Quantum Mechanics for Engineers 

© Leon van Dommelen 

Subsections
D.16 Constant spherical potentials derivations
This note gives the derivations for constant potentials in spherical
coordinates.
D.16.1 The eigenfunctions
The derivation of the given spherical eigenfunction is almost comically
trivial compared to similar problems in quantum mechanics.
Following the lines of the hydrogen atom derivation, chapter
4.3.2, the radial functions are found to satisfy the
equation
To clean this up a bit more, define new dependent and independent
variables. In particular, set and
. That produces the spherical Bessel
equation
It is now to be shown that the solutions to this equation are
the Hankel and Bessel functions as given earlier.
To do so, make another change of dependent variable by setting
. That gives for the :
Check, by simply plugging it in, that is a solution for
0.
Now make a further change in independent variable from to
to give
Note that the equation for 1 is obtained by differentiating
the one for 0, (taking as the new unknown.). That
implies that the derivative of the solution for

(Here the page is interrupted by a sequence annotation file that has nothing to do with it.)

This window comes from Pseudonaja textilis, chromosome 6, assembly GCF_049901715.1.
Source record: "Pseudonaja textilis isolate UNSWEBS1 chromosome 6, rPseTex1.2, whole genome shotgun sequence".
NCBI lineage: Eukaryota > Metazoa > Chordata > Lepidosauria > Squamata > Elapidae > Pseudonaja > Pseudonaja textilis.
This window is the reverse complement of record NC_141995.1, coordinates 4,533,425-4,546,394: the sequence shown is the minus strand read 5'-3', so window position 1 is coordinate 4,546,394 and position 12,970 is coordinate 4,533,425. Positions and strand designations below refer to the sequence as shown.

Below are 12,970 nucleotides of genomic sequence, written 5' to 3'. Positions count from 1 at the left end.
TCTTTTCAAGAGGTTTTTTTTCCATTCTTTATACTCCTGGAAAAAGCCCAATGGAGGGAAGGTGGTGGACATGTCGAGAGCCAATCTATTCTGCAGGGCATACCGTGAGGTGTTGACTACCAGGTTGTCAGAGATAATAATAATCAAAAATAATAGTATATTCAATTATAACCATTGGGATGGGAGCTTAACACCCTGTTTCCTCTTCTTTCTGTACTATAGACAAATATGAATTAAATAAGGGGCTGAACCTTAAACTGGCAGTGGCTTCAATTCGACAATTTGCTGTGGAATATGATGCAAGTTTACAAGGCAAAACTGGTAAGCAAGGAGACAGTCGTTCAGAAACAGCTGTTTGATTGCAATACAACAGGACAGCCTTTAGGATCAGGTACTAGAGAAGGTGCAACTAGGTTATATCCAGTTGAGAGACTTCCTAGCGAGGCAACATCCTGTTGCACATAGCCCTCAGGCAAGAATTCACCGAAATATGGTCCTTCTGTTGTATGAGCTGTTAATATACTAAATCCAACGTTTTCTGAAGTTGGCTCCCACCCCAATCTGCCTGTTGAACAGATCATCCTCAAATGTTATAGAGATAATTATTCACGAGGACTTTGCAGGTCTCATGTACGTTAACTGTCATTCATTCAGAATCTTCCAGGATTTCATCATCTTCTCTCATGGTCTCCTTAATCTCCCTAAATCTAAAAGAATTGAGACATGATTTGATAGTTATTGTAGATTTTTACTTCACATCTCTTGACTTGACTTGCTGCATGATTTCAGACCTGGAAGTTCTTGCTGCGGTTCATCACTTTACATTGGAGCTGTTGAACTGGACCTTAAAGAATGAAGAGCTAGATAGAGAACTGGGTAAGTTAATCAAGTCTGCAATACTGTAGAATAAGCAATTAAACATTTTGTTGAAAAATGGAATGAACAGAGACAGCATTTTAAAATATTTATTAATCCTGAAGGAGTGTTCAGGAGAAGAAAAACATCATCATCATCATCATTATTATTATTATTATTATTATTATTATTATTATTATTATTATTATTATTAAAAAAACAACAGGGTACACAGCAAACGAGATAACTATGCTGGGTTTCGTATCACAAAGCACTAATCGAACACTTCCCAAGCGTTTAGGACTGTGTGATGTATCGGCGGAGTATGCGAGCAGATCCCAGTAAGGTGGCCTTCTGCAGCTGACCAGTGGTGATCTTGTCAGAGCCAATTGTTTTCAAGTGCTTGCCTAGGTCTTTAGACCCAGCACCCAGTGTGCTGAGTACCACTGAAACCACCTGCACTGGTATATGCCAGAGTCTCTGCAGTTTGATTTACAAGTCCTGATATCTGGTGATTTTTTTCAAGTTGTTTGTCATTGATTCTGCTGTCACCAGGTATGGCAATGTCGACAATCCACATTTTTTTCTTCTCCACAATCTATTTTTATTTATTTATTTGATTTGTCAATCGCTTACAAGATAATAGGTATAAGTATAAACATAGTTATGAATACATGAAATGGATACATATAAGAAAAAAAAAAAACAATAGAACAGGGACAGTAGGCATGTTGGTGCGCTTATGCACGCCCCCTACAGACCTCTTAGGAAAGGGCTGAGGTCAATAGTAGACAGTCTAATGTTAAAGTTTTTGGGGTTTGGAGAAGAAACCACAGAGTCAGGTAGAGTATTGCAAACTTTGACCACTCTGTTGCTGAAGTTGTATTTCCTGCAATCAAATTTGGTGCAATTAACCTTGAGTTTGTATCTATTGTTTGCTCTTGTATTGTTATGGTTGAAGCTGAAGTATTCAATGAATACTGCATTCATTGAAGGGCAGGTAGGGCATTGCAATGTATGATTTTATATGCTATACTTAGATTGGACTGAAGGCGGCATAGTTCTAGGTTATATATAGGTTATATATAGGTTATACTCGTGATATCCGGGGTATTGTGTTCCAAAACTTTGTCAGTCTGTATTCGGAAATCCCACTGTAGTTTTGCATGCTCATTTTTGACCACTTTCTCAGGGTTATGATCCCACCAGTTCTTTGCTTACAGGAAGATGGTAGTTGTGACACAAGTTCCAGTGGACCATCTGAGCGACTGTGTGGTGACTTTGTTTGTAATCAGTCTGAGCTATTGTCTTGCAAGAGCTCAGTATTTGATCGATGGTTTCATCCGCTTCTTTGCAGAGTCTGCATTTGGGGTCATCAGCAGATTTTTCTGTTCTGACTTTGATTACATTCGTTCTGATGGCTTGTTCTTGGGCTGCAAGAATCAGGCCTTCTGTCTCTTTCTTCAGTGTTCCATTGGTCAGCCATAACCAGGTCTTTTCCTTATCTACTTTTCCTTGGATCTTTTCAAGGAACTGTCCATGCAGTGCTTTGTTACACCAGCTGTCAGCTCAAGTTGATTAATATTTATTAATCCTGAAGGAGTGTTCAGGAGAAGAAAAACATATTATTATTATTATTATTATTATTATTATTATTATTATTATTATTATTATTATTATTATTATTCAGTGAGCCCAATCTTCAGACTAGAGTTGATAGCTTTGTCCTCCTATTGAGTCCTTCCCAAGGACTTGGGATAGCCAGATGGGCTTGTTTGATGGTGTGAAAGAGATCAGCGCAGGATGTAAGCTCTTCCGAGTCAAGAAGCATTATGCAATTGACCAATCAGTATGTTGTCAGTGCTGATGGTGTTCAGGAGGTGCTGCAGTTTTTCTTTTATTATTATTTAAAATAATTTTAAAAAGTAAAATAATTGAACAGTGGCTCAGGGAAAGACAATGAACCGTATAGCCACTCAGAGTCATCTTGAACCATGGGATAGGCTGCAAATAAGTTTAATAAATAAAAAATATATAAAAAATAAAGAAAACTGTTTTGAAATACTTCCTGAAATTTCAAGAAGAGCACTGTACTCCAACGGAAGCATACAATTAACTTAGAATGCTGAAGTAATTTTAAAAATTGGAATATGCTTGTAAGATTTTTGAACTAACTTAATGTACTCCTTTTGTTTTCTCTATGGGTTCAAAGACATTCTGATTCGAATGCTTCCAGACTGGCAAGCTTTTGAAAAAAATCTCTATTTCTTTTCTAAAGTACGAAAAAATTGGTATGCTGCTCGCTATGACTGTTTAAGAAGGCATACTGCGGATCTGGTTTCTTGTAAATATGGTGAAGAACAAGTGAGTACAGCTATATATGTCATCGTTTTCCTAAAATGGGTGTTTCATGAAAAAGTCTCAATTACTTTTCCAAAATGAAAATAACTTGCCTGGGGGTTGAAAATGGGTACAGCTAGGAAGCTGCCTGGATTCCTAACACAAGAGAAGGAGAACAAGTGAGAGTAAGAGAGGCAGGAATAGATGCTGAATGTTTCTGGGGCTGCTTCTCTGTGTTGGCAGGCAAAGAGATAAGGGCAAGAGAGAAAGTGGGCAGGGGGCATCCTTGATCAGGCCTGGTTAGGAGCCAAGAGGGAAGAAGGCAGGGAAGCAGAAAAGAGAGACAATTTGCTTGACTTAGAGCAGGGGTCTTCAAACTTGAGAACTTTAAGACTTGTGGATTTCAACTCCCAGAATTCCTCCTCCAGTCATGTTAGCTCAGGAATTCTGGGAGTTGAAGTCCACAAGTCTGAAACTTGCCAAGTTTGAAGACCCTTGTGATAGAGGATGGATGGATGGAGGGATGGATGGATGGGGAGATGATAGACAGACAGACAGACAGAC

0 above is a solution for 1. Keep differentiating to get
solutions for all values of . That produces the spherical
Hankel functions of the first kind; the remaining constant is just an
arbitrarily chosen normalization factor.
Since the original differential equation is real, the real and
imaginary parts of these Hankel functions, as well as their complex
conjugates, must be solutions too. That gives the spherical Bessel
functions and Hankel functions of the second kind, respectively.
Note that all of them are just finite sums of elementary
functions. And that physicists do not even disagree over their
definition, just their names.
D.16.2 The Rayleigh formula
To derive the Rayleigh formula, convert the linear momentum
eigenfunction to spherical coordinates by setting
. Also, for brevity set
. That turns the linear momentum
eigenfunction into
the latter from Taylor series expansion of the exponential.
Now this is an energy eigenfunction. It can be written in terms of
the spherical eigenfunctions
with the same energy because the are complete. In
addition, the only eigenfunctions needed are those with 0.
The reason is that the spherical harmonics are simply Fourier
modes in the direction, {D.14}
(D.5), and the linear momentum eigenfunction above does
not depend on . Therefore
for suitable coefficients .
To find these coefficients, find the lowest power of in by
writing the sine in (A.19) as a Taylor series and then
switching to as independent variable. Similarly, find the
highest power of in , {D.14}
(D.5), by looking up the Rodrigue’s formula for the
Legendre polynomial appearing in it. That gives
Each coefficient must be chosen to match the term
with in the first sum, because the terms for the other values
for do not have a low enough power of or a high enough power
of the cosine. That gives the Rayleigh values of the coefficients as
listed earlier.